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Fruits and Vegetables – The Real Thing Matters! Being Fit with Phytochemicals Mollie Smith, MS, RD California State University, Fresno Department of Food Science and Nutrition Objectives What are phytochemicals? Where are they found? What are the health benefits? Are there any risks?

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fruits and vegetables the real thing matters being fit with phytochemicals

Fruits and Vegetables – The Real Thing Matters!Being Fit with Phytochemicals

Mollie Smith, MS, RD

California State University, Fresno

Department of Food Science and Nutrition

objectives
Objectives
  • What are phytochemicals?
  • Where are they found?
  • What are the health benefits?
  • Are there any risks?
  • What are functional foods and how are they regulated?
  • What do we tell consumers?
definition of phytochemicals
Definition of Phytochemicals
  • Biologically active chemical compounds found in plants
  • Not nutrients like vitamins or minerals
  • Believed to have health benefits especially related to heart disease and cancer
slide6
Consumers often read exciting headlines about potential health benefits from eating foods that contain phytochemicals
    • Store shelves are overflowing with such supplements alongside functional foods whose labels often make fantastic claims for their health-promoting powers
how scientists view phytochemicals in foods
How Scientists View Phytochemicals in Foods
  • Some phytochemicals have profound effects on the body through actions such as
    • Acting as antioxidants
    • Mimicking hormones
    • Altering blood constituents in ways that may protect against some diseases
phytochemicals and functional foods
Phytochemicals And Functional Foods
  • Some Cautions
    • Foods consist of thousands of different chemicals
      • Each has the potential of being beneficial, neutral, or harmful to the body
      • Some may be beneficial in some ways and harmful in others
      • Some chemicals may exert different effects on different people or when taken at differing doses or at different life stages
slide9

Is More Better?

Choose Food First

Avoid Overdosing

Avoid Self Prescribing

phytochemicals and functional foods10
Phytochemicals And Functional Foods
  • Research on phytochemicals is in its infancy
    • What is current today will likely be challenged a year from now by further studies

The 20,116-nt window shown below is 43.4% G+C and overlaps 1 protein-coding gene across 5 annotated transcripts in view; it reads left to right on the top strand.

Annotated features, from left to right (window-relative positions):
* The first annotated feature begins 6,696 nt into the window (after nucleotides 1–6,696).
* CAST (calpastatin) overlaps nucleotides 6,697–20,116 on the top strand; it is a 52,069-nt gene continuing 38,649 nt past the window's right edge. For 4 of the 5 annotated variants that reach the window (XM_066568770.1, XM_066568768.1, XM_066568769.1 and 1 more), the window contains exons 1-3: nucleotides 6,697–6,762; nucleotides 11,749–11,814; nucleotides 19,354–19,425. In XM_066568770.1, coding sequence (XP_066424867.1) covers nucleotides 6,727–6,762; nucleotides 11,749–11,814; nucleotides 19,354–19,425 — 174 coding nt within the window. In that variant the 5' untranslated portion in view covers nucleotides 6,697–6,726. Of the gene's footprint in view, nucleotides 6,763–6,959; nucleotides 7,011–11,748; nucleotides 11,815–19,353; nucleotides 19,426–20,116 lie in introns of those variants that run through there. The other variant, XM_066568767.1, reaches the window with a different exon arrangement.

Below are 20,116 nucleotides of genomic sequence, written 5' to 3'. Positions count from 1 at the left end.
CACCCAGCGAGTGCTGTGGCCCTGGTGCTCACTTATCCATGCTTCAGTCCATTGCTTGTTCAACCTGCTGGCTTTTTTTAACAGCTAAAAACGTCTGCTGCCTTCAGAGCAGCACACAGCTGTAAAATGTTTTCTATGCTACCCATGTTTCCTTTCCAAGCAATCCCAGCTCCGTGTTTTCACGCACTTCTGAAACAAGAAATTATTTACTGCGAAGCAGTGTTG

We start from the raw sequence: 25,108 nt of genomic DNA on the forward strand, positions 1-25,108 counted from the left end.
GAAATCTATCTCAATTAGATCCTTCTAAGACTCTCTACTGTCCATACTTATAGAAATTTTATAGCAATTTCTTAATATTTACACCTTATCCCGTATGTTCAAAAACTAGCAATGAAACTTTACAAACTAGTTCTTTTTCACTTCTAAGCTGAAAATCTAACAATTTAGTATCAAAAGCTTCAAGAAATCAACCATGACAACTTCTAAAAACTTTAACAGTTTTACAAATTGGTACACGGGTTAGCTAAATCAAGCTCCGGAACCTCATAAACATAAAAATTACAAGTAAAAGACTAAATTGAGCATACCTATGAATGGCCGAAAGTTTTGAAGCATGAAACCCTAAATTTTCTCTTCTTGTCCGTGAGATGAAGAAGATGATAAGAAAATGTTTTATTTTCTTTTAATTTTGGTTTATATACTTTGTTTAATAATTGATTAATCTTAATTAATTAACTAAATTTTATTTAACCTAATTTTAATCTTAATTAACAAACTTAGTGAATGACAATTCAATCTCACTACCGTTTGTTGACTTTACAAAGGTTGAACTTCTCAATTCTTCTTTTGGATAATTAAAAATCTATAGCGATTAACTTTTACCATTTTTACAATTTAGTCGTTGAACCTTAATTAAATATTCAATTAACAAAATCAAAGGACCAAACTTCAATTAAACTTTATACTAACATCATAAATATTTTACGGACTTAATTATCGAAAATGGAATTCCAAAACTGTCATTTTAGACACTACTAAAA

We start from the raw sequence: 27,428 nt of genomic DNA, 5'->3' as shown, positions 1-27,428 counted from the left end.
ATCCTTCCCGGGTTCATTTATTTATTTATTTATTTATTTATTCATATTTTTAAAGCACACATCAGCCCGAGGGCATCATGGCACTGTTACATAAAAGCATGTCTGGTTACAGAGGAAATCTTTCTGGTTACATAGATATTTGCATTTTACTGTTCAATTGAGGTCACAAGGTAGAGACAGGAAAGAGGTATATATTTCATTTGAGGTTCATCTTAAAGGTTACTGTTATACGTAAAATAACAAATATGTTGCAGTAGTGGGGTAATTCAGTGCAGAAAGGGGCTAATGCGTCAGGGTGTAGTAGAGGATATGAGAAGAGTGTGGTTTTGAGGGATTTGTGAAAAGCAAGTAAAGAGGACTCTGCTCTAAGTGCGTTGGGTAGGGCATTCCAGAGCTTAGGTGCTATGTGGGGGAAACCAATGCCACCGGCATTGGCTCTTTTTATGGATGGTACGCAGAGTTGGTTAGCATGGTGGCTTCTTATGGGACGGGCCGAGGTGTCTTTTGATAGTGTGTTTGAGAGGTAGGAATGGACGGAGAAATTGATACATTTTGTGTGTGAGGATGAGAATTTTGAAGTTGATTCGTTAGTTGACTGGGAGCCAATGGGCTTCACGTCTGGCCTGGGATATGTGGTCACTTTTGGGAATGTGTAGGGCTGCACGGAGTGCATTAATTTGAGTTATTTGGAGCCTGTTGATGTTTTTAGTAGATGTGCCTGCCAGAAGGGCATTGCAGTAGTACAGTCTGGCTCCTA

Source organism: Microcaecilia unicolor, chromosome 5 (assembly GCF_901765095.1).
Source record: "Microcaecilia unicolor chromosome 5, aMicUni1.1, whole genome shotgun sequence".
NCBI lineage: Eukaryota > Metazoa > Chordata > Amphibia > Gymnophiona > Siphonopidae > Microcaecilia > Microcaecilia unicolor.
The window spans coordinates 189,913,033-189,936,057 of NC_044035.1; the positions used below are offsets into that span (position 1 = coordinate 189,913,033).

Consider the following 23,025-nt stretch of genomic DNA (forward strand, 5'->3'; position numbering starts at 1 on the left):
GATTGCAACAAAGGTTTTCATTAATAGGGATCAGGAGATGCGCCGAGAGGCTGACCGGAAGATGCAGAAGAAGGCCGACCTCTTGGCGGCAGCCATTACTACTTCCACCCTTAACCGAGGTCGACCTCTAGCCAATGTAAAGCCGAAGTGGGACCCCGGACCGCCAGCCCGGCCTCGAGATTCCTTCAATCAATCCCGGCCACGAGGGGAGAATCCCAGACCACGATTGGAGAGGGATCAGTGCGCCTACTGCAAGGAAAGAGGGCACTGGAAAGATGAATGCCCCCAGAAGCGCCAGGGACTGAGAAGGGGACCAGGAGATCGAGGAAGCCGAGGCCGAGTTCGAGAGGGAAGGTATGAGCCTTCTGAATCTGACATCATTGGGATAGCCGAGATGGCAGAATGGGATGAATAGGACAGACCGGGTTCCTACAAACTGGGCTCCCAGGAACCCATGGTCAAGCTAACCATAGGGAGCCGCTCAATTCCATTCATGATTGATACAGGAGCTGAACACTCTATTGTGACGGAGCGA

• In most cases, the health benefits observed with intakes of certain foods cannot be ascribed to individual phytochemicals
    • Much less to purified supplements of them
phytochemicals and functional foods11
Phytochemicals And Functional Foods
  • Currently, the evidence is insufficient to say with any degree of certainty whether any phytochemical is effective in fighting diseases or if it is safe to consume in concentrated doses
whole foods wine and tea
Whole Foods, Wine, and Tea
  • Epidemiological evidence spanning many countries indicates that deaths from cancer, heart disease, and heart attacks are less common where these foods are plentiful in the diet, where tea is a beverage, or where red wine is consumed in moderation
phytochemicals
Phytochemicals
  • Whole Foods, Wine, and Tea
    • Historically, diets containing whole grains, fruits, vegetables, herbs, spices, teas, and red wines have been reputed to possess health-promoting qualities
    • These foods and beverages all have something in common
      • Phytochemicals of the flavonoid family
flavonoids
Flavonoids
  • Many flavonoids act as antioxidants
    • May protect against cancers and heart disease by this mechanism
    • More evidence is needed before any claims can be made for flavonoids themselves as the protective factor in foods
      • Particularly when they are extracted from foods or herbs and sold as supplements
why are antoxidants important
Why are antoxidants important?
  • free radicals are molecules missing electrons: unstable
  • formation of 1 free radical causes a chain reaction with many free radicals formed
  • antioxidants prevent formation of free radicals or break the chain reaction by becoming oxidized
antioxidants con t
Antioxidants, con’t
  • Harmful effects from uncontrolled free radicals

• oxidation of lipids in cell membrane

• oxidation of DNA in cell nucleus

• ? cause of cancer

• ? cause of heart disease

• ? inflammatory diseases

• ? part of aging process

antioxidants
Antioxidants
  • Because flavonoids often impart a bitter taste to food, food producers may refine away natural flavonoids to please consumers who generally prefer milder flavors
    • To produce white grape juice or white wine, makers remove the red, flavonoid-rich grape skins to lighten the flavor and color of the product
      • While greatly reducing its flavonoid content
antioxidants19
Antioxidants
  • Whether or not research confirms the cancer-fighting and heart-defending nature of flavonoids, consumers should seek out a variety of whole fruits, vegetables, and other plant-derived foods with their flavonoids intact in place of their more refined counterparts
    • Such diets are consistently associated with low rates of disease
antioxidants22
Antioxidants
  • Flavonoid supplements have not been proved effective or safe
  • As for red wine, the potential health benefits may not be worth alcohol’s immediate and substantial risk
  • Other sources:
    • Blueberries
    • Tea
    • Grapes
    • Vegetables
slide23
Tea
  • Black- most often sold, fermented and more processed